A North Carolina man pretending to be a U.S. Marine on online dating sites and allegedly threatened women who refused to send him nude or seductive pictures of themselves has pleaded guilty to cyberstalking and making threats, The Washington Post is reporting.
James M. Johnson, 29, pleaded guilty, according to a statement from the office of U.S. Attorney Neil H. MacBride. Johnson now faces up to five years for each count at a sentencing scheduled on Nov. 2.
Johnson admitted to setting up dating profiles using a fake name, personal information and photos of a Marine — often using the screen name “Cuddleman.” He contacted at least 11 women in the mid-Atlantic region, urging them to send him photos or pose in front of a Web cam. When the women refused, authorities say, Johnson threatened to sexually assault them, kill their children, and post altered photos of them on pornographic Web sites.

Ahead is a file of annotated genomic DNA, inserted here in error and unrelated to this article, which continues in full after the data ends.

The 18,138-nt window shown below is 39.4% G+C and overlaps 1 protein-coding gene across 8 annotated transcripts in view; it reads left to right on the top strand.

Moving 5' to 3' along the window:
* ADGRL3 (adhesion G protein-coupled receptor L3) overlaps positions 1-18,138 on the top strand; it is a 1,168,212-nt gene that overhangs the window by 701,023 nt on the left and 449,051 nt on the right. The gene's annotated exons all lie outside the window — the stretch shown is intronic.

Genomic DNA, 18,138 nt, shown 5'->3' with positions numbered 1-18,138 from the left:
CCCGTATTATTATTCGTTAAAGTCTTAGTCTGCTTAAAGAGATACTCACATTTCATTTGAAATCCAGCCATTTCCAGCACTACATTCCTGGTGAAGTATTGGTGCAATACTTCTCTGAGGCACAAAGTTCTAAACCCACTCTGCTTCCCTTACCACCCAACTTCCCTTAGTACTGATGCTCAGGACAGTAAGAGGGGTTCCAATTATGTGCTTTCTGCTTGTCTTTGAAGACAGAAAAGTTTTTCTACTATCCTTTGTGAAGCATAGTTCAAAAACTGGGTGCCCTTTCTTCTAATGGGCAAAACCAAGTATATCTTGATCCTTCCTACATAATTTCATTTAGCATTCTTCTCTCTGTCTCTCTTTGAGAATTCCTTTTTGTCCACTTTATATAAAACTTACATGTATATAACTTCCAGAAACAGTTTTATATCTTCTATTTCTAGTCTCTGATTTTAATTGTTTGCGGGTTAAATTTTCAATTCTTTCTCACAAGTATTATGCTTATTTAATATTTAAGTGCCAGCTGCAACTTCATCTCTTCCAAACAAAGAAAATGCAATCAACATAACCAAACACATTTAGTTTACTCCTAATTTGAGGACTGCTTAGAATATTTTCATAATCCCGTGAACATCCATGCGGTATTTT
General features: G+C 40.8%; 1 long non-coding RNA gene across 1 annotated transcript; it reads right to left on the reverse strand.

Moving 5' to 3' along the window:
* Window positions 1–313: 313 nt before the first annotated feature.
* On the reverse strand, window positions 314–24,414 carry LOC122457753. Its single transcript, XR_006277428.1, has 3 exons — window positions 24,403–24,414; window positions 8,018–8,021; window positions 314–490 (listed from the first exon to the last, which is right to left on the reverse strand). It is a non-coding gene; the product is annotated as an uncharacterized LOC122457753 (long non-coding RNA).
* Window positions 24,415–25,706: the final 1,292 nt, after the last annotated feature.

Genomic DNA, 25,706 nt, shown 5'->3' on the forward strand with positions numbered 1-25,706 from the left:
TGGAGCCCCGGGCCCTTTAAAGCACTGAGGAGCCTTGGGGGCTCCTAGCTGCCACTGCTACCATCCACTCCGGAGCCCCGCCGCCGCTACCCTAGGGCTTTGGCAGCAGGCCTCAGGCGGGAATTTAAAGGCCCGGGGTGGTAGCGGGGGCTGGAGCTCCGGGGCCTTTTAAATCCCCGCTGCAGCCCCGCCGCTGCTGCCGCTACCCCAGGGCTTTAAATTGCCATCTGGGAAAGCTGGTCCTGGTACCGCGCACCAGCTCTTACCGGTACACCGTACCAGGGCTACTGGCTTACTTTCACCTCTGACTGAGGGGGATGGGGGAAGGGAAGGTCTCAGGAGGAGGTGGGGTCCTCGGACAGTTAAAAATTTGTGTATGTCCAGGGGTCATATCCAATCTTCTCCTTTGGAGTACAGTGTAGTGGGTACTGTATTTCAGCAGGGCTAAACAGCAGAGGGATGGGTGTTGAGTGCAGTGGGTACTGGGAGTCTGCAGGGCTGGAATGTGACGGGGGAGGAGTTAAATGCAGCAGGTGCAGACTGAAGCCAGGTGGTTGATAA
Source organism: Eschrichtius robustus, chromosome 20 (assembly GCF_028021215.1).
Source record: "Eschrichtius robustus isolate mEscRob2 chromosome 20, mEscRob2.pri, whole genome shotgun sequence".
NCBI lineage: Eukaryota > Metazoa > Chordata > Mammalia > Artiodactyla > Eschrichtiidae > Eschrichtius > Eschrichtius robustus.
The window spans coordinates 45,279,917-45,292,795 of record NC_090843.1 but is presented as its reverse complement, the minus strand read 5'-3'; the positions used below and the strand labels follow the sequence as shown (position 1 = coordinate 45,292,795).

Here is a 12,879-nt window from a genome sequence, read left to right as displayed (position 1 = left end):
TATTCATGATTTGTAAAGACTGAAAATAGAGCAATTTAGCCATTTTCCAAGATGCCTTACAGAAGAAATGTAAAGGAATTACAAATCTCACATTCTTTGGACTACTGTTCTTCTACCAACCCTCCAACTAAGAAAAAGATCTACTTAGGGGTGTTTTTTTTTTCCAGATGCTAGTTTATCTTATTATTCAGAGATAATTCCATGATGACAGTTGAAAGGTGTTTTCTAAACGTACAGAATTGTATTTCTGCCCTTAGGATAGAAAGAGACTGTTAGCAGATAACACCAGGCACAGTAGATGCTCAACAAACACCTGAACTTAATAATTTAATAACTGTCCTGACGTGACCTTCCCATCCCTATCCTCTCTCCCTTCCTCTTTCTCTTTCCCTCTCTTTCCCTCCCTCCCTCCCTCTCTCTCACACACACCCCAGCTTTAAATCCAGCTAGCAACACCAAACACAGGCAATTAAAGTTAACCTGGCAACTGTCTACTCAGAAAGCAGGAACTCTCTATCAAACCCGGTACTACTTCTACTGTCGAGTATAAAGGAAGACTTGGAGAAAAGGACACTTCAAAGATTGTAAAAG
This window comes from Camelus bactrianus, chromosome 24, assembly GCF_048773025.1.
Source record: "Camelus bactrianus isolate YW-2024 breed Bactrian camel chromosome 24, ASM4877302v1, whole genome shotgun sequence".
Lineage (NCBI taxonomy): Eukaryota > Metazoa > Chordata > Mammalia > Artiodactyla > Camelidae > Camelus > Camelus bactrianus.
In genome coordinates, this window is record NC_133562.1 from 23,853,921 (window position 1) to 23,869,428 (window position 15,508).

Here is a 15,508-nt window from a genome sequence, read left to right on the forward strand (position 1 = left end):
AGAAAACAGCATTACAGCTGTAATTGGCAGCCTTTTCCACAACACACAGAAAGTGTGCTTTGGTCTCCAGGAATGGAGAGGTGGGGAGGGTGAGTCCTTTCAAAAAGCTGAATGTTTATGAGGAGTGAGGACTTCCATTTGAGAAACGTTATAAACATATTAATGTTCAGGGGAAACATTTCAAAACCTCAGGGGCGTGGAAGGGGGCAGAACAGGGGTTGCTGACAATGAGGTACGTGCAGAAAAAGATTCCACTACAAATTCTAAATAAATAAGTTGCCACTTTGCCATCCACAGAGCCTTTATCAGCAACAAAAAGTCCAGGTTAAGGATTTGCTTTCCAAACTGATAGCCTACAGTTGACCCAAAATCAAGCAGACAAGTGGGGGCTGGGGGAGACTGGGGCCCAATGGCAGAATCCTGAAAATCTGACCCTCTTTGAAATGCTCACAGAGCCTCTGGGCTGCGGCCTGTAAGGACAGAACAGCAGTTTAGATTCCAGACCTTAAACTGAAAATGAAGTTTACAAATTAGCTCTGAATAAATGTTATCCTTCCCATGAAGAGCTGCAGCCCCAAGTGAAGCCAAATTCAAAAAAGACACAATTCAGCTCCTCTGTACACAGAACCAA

If you've met someone online and you're unsure if he or she's in the military, make sure to check archives.gov and stolenvalor.com for more direction. Fake military scams are rampant these days -- from college women to retirees, women (and men) of all ages are being swindled my fake military personnel (click here for more tips on what to look out for).
If you think you've been a victim of a fake military scam, your best bet is to contact the Federal Trade Commission at 1-877-ID-THEFT.